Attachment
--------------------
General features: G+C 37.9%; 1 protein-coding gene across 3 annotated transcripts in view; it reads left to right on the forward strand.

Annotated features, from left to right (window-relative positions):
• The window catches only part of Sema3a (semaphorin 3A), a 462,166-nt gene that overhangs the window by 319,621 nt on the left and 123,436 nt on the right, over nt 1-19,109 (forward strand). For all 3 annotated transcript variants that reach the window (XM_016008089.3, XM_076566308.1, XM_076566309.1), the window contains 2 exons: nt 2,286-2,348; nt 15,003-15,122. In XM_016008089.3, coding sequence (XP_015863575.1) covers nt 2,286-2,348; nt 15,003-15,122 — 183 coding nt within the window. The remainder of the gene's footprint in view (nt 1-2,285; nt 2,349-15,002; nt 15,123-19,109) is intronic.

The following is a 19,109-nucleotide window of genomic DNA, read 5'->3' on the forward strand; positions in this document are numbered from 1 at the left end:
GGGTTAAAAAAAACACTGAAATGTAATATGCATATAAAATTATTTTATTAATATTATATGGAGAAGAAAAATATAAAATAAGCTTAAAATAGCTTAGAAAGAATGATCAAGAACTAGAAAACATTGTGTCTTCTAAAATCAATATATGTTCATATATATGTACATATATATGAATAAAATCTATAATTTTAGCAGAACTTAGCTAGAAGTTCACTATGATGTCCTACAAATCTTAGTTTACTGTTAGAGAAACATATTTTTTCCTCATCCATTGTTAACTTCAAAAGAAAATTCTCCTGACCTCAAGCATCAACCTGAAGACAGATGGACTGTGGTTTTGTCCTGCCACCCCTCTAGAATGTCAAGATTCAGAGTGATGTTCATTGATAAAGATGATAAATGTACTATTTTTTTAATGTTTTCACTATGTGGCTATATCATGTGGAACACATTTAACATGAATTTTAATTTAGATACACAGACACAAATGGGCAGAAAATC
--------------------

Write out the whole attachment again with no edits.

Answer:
General features: G+C 37.9%; 1 protein-coding gene across 3 annotated transcripts in view; it reads left to right on the forward strand.

Annotated features, from left to right (window-relative positions):
• The window catches only part of Sema3a (semaphorin 3A), a 462,166-nt gene that overhangs the window by 319,621 nt on the left and 123,436 nt on the right, over nt 1-19,109 (forward strand). For all 3 annotated transcript variants that reach the window (XM_016008089.3, XM_076566308.1, XM_076566309.1), the window contains 2 exons: nt 2,286-2,348; nt 15,003-15,122. In XM_016008089.3, coding sequence (XP_015863575.1) covers nt 2,286-2,348; nt 15,003-15,122 — 183 coding nt within the window. The remainder of the gene's footprint in view (nt 1-2,285; nt 2,349-15,002; nt 15,123-19,109) is intronic.

The following is a 19,109-nucleotide window of genomic DNA, read 5'->3' on the forward strand; positions in this document are numbered from 1 at the left end:
GGGTTAAAAAAAACACTGAAATGTAATATGCATATAAAATTATTTTATTAATATTATATGGAGAAGAAAAATATAAAATAAGCTTAAAATAGCTTAGAAAGAATGATCAAGAACTAGAAAACATTGTGTCTTCTAAAATCAATATATGTTCATATATATGTACATATATATGAATAAAATCTATAATTTTAGCAGAACTTAGCTAGAAGTTCACTATGATGTCCTACAAATCTTAGTTTACTGTTAGAGAAACATATTTTTTCCTCATCCATTGTTAACTTCAAAAGAAAATTCTCCTGACCTCAAGCATCAACCTGAAGACAGATGGACTGTGGTTTTGTCCTGCCACCCCTCTAGAATGTCAAGATTCAGAGTGATGTTCATTGATAAAGATGATAAATGTACTATTTTTTTAATGTTTTCACTATGTGGCTATATCATGTGGAACACATTTAACATGAATTTTAATTTAGATACACAGACACAAATGGGCAGAAAATC